The body needs two major kinds of fats in the bloodstream: cholesterol and triglycerides.
They provide energy, protect the body from cold and help avoid injury. Fats and protein form lipoproteins, which travel throughout the bloodstream. High levels of fats, especially cholesterol, circulating in the blood can lead to heart attacks and strokes.
There are two kinds of cholesterol. One is low-density lipoproteins (LDL). It is known as the "bad" cholesterol because it increases the risk of heart attack. Ideally, it should be less than 2.5mmol/l. The other is high-density lipoprotein (HDL), the "good" cholesterol. It lowers heart attack risk. It should be both above 1mmol/l and more than 25% of your total cholesterol.
Symptoms of high cholesterol
There are no symptoms of high cholesterol unless the condition is severe. In such cases, fat deposits can form in tendons and skin or even cause severe stomach pain due to an enlarged liver or spleen.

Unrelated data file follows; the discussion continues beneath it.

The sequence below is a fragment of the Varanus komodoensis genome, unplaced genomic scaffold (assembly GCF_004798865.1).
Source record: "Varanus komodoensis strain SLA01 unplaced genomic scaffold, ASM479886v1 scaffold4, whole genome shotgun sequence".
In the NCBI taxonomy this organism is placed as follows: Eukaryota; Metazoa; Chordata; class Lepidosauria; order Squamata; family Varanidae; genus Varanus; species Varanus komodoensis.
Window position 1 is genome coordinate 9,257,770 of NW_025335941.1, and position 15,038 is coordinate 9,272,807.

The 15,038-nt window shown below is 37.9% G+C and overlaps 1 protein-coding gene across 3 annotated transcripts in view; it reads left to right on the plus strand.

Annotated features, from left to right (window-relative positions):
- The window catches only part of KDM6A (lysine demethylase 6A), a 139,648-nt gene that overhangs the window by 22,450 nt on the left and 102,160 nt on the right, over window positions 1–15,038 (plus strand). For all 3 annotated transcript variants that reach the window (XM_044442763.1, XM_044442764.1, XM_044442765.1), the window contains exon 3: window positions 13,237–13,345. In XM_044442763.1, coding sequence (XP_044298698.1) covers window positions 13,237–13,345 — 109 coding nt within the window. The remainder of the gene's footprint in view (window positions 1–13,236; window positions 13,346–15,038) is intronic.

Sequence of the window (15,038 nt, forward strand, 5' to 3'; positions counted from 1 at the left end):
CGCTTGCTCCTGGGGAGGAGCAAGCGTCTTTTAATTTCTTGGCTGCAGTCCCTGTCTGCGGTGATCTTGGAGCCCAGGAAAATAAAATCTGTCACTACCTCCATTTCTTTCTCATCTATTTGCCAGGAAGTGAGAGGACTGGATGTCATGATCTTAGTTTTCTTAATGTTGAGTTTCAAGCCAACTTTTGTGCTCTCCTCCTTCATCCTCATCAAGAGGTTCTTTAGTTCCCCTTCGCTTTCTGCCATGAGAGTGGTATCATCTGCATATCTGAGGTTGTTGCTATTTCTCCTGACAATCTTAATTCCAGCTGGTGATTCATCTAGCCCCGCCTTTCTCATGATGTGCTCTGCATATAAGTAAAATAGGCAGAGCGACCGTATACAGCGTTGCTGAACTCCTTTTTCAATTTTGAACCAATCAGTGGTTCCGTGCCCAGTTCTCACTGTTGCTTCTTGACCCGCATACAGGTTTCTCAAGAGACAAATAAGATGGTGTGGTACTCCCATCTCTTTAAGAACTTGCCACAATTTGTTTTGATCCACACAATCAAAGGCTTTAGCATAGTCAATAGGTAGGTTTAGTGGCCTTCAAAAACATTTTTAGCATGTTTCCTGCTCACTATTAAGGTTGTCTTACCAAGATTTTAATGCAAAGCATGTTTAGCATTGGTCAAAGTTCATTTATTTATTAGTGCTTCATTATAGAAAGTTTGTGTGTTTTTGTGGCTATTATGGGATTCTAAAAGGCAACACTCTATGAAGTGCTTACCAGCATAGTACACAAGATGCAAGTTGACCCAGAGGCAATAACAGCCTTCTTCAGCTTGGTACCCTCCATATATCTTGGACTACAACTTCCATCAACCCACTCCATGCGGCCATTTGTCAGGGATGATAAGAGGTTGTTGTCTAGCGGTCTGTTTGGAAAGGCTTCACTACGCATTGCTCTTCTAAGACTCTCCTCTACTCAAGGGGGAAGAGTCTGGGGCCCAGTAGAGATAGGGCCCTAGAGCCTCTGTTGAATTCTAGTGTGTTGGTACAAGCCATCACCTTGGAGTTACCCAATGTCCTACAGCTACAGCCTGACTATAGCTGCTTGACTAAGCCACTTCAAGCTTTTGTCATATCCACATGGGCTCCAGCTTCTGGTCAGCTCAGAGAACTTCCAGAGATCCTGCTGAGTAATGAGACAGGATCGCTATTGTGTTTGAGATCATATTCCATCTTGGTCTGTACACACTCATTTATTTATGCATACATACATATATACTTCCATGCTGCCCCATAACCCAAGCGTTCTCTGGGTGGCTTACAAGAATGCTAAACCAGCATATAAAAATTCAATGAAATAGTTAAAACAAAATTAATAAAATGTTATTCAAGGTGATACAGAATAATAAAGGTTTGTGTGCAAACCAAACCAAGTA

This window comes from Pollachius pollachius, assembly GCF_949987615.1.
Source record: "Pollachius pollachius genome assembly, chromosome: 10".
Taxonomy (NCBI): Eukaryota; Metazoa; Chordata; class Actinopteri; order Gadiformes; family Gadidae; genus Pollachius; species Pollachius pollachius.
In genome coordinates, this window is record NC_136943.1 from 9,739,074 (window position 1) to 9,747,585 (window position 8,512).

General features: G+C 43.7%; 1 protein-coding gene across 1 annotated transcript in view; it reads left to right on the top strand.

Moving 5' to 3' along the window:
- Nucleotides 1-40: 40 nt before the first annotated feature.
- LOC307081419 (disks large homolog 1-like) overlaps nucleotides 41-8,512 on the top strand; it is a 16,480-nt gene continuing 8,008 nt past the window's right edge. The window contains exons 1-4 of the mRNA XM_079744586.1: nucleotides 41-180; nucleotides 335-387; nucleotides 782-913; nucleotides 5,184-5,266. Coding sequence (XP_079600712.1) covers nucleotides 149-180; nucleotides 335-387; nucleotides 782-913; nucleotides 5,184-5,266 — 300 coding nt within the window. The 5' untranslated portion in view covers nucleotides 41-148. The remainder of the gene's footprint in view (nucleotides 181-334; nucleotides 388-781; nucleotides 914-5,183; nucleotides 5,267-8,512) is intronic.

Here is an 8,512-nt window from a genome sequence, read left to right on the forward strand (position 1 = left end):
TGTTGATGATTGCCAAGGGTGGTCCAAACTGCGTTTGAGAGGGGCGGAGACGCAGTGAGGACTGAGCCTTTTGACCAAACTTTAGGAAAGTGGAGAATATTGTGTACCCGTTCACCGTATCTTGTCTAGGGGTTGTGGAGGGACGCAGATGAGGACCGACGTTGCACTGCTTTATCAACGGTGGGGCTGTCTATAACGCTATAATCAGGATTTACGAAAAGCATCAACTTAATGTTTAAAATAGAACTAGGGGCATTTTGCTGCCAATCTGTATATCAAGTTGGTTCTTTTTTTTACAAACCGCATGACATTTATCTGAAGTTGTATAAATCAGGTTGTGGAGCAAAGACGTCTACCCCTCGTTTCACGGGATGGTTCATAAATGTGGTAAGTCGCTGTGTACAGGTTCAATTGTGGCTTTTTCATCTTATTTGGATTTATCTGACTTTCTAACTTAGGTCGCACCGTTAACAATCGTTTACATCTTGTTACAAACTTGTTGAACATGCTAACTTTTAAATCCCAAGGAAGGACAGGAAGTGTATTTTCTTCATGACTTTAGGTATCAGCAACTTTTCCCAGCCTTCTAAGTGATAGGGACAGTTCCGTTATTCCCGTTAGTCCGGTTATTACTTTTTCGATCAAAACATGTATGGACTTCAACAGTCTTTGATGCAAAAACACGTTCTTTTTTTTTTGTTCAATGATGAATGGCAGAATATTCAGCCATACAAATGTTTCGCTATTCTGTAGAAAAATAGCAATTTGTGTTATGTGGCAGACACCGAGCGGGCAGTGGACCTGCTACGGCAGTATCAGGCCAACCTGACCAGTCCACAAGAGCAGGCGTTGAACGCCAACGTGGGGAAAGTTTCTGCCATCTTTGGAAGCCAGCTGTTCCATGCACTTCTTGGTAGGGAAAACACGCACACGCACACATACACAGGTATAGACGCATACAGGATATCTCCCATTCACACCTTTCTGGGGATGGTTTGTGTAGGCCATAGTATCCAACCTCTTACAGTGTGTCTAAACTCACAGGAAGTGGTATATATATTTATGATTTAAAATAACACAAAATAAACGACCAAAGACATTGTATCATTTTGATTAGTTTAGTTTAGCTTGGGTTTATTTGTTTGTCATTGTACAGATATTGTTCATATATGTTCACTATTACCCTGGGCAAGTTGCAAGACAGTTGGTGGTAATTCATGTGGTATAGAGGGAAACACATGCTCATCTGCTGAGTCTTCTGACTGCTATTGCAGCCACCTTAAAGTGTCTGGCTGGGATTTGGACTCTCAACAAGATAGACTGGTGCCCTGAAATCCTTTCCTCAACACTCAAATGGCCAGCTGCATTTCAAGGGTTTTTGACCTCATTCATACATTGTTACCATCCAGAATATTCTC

Causes of high cholesterol
Some forms of high cholesterol are genetic. Others are a result of diet and lifestyle.
Diagnosing high cholesterol
A blood test is used to measure cholesterol levels. The readings will be more accurate when the patient has not eaten anything for at least 12 hours.
Treating high cholesterol
The best way to get the body's cholesterol to normal levels is to make lifestyle changes:
- Reduce the cholesterol and saturated fat in the diet
- Increase fruit and vegetable servings
- Exercise regularly
- Reach an ideal weight
- Stop smoking
- Drink a small amount of alcohol daily (no more than two drinks)
If these measures do not lower cholesterol, a lipid-lowering drug may be prescribed.